The Dallas Morning News recently ran a story questioning whether the Collin County Commissioners’ recent meeting with Sen. Ted Cruz violated the Texas Open Meetings Act.
The story states that Cruz “met with a number of local elected officials on Feb. 7 at the Commissioners Court in McKinney. There was no public notice of the meeting, where water, transportation, economic development and other issues were discussed.”
County Judge Keith Self defended the meeting in the story, telling the News ““It wasn’t an official Commissioners Court meeting, and we weren’t discussing Collin County business.”
But former Collin County Commissioner Phyllis Cole told the newspaper, “That is a violation of the open meetings law. “There should not have been three of them in a meeting discussing county business.”
Charles Christian, a Conservative activist, Republican Party Collin County Precinct 94 Chair and House District 67 Caucus Chair, has submitted a letter to TownSquareBuzz.com stating his views on the subject.
Christian’s letter follows:
It is a sad day when Republican political opponents resort to using the Dallas Morning News to do their bidding. Saturday’s Dallas Morning News article suggested that Sen. Ted Cruz’s recent meeting with a group of local elected officials violated the Texas Open Meetings Act (TOMA) because three of the five Collin County Commissioners Court members were present at the meeting, along with 13 other elected officials from the region.
The assertion that Judge Self violated TOMA with Sen. Cruz and other local elected officials present is ludicrous and baseless. Making matters worse is the fact that Commissioner Duncan Webb was quoted in the article stating he “had some concerns” about the meeting and this is one of the reasons he did not attend. Webb, the only practicing attorney on the Commissioners Court, is essentially admitting he is ignorant of both the letter and spirit of the law if he believes a simple quorum of Commissioners discussing broad policy issues with a sitting U.S. Senator and other elected officials is a violation of TOMA. Worse still, former Commissioner Phyllis Cole stated that the meeting was in fact a violation of the law. Had Commissioner Webb or Cole bothered to look up the statute, they would have saved themselves some embarrassment.
Broadly speaking, TOMA requires that any meeting of a Texas governmental body be open to the public and announced in advance, with certain exceptions. However, Texas Code specifically defines what constitutes a meeting under the jurisdiction of TOMA. Chapter 4A of Sec. 551.001 of the Texas Code defines a meeting as a “deliberation between a quorum of a governmental body, or between a quorum of a governmental body and another person, during which public business or public policy over which the governmental body has supervision or control is discussed or considered or during which the governmental body takes formal action.” It also defines “deliberation” in the same section, making clear that there must be a verbal exchange between a quorum and another person “concerning an issue within the jurisdiction” of the governing body, in this case the Commissioners.
The meeting with Sen. Cruz clearly fails to meet the standard defined in TOMA. There was no deliberation between the three members of the Court and another member of the meeting or among themselves, nor was there deliberation on a topic over which the Court has supervision. Judge Self made no policy proposals, Commissioner Hill briefly shared his concern about the iniquity in federal transportation dollars, and Reid did not even speak during the meeting. Simply because the extremely broad topic of ObamaCare was mentioned does not constitute discussion of an issue over which the Court has jurisdiction. Other topics discussed were the lack of sufficient federal funds for transportation projects, gridlock in Washington, regional water shortages, and the federal H-1B Visa program, none which the Commissioners Court can affect in the least. For those still in doubt, I would like to hear what action the Court could take based on the discussion that occurred in that meeting. Are Webb and Cole actually suggesting that the Commissioners Court can ban ObamaCare in Collin County, or halt the overreach of the federal government in Texas?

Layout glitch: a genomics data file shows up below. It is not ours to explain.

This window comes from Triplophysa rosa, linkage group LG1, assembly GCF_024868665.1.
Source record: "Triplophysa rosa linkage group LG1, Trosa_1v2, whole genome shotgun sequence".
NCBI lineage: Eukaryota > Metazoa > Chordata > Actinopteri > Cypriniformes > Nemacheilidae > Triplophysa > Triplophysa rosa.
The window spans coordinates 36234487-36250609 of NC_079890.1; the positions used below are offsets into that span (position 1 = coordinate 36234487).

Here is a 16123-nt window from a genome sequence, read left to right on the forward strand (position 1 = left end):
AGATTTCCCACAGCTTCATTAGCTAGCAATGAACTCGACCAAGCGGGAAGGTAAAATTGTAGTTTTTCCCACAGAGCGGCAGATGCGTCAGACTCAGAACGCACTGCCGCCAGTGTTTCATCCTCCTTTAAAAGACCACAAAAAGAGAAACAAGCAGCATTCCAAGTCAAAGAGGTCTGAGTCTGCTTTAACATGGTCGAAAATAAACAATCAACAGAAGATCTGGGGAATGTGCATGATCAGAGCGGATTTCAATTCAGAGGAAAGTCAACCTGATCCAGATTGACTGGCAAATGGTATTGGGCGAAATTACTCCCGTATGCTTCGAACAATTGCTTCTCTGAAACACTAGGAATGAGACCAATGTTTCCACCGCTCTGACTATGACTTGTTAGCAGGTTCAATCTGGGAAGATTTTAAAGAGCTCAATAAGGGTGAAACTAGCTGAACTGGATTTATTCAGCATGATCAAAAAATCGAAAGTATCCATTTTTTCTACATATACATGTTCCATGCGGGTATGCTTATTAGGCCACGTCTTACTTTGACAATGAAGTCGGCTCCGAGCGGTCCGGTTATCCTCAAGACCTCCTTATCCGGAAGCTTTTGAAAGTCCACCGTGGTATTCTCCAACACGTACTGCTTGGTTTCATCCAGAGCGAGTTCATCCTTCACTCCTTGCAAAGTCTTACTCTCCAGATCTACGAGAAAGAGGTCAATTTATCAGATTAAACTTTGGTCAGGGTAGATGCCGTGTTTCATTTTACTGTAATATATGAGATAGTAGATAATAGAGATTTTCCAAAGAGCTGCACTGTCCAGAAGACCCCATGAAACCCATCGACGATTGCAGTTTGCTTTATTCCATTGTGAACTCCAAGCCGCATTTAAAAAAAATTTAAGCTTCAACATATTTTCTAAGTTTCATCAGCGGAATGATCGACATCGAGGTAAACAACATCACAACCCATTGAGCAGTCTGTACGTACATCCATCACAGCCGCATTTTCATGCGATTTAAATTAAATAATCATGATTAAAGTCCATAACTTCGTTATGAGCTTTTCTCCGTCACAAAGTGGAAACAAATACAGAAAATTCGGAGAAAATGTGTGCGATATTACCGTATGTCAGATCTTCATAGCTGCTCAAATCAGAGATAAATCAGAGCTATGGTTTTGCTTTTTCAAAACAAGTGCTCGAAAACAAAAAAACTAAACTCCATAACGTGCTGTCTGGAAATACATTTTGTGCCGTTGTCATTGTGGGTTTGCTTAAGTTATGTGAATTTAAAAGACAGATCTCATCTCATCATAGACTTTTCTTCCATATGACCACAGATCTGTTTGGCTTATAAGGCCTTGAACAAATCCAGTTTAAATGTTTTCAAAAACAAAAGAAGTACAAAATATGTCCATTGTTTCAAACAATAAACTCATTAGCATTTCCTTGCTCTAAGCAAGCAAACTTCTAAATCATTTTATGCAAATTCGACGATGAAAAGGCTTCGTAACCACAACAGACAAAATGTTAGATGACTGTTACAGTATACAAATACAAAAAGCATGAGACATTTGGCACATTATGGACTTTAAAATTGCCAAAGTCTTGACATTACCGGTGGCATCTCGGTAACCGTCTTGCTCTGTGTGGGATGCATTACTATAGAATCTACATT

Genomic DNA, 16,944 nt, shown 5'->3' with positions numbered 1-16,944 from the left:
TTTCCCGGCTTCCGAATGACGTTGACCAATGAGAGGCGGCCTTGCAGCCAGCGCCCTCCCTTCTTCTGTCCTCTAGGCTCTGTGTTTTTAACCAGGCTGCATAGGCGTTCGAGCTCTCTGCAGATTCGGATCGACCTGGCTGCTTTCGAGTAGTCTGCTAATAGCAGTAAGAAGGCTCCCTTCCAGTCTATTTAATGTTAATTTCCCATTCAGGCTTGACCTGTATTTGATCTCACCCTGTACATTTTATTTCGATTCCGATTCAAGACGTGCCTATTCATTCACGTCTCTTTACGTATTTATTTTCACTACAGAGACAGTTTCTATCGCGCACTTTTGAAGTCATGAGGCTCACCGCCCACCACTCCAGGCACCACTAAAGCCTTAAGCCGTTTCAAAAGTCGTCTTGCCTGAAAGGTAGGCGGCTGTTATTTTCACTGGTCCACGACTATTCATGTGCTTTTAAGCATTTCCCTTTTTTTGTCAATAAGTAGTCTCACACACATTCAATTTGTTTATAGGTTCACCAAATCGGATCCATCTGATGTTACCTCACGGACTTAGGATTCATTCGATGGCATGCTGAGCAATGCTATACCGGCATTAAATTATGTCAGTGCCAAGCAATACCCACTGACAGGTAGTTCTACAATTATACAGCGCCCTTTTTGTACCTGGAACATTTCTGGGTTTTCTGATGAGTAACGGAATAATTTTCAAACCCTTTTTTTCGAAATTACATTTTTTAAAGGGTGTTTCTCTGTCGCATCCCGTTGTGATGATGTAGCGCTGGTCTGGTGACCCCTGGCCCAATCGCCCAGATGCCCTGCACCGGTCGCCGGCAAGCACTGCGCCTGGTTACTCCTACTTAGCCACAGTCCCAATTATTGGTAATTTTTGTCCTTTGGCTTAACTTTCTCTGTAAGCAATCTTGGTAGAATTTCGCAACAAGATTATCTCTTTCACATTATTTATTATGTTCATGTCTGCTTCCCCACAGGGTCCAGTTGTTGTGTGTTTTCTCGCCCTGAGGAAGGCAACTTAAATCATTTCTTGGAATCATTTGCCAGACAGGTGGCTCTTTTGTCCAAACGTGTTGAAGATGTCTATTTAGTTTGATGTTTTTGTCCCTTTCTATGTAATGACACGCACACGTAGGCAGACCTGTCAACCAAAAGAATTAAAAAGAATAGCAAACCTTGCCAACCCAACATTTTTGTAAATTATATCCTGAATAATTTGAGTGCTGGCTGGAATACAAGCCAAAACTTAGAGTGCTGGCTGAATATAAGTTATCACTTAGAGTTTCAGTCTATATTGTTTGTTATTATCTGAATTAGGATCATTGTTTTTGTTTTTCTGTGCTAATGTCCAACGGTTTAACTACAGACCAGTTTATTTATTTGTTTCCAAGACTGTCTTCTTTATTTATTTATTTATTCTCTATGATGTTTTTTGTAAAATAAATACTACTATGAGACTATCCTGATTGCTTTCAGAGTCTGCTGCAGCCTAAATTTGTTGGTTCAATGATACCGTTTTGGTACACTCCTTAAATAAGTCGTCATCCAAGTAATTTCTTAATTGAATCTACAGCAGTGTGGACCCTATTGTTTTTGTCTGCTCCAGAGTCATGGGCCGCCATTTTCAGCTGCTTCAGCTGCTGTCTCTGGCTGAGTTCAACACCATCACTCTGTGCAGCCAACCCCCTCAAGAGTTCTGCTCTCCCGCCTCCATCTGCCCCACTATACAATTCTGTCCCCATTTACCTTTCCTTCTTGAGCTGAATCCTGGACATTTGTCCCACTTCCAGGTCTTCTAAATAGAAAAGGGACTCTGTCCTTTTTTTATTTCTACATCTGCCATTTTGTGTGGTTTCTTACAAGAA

Further, Cole and Webb’s assertion that the meeting was a violation of TOMA ignores the clear intent of the law, which is to prohibit the secretive, back-room deals that we hear of so frequently in Washington. The informal meeting was initiated by Sen. Cruz and local elected officials were invited by his staff to attend. Judge Self, Commissioner Hill, and Commissioner Reid all made mention of the meeting on social media and were open about the discussion topics, so what is the true story here?
It does not take a genius to figure out the real target of the article: County Judge Keith Self and specifically Commissioner Mark Reid. While both Self and Reid are on the ballot, only Reid has a contested primary. This is simply politicking a non-issue to attack proven conservatives. Further, Judge Self appointed Reid, and two of the people Self passed over to appoint Reid are now challenging Reid for the Precinct 1 Commissioners seat. This is another attempt to undermine Judge Self and Mark Reid as his appointment to the Court, and distract voters from the important distinctions in this race. Case in point: Shortly after the article was published, a supporter of one of Reid’s challengers posted an attack against Reid for his participation in the meeting on Reid’s FaceBook page. Nothing will come of the inquiry that Cole presumably initiated, but the story is perfectly timed fodder for a primary election against a conservative incumbent.